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"...The church of the living God, the pillar and ground of the truth."
I Timothy 3:15


The Four Conditions for Scriptural Baptism

 Dean Robinson


Baptism! The history of Baptists reveal that down through the centuries they were the hated people of their day. Their preachers and people were put in prison and many untold numbers were put to death. The world has never seen anything to compare with the suffering, the persecutions heaped upon Baptists. All this was because of their stand on the doctrine of scriptural baptism! We believe in the Bible there is a pattern for scriptural baptism.


The Scripture shows clearly that Jesus delivered the ordinance of baptism to a specific body, His Church, to be a administered to a specific class, disciples, in a specific act, immersion, to symbolize certain specific gospel truths, a death, burial, and resurrection. It takes four things to constitute a scriptural baptism: scriptural authority, a scriptural subject, a scriptural method and a scriptural purpose. Scriptural baptism is the bastion of separation today. When a church lets up on one of these four points, it will eventually become ecumenical. When ones decides he can eliminate this element, or that element of baptism and still have all that is necessary for baptism, one soon decides that none of it is necessary. Just this thing is happening to many churches today.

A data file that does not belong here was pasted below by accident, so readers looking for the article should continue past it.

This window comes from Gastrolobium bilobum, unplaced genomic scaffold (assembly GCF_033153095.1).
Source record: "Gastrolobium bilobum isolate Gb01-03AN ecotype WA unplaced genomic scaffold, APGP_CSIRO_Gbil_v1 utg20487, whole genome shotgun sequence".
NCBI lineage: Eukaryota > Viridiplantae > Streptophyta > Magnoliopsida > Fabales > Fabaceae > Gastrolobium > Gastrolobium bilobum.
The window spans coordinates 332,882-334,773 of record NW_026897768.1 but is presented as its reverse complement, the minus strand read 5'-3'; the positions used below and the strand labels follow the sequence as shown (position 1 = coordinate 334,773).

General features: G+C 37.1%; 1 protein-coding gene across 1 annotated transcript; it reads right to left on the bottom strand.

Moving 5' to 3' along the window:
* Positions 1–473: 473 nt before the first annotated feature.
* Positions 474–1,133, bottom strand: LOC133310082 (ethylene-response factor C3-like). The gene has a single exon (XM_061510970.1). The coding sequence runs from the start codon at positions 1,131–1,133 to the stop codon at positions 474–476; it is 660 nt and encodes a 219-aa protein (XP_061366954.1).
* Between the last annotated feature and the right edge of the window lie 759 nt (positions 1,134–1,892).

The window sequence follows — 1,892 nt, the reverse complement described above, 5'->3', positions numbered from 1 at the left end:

If it makes no difference about the authority, it makes no difference about the subject, it makes no difference about the act, and if it makes no difference about the act, it makes no difference about the design.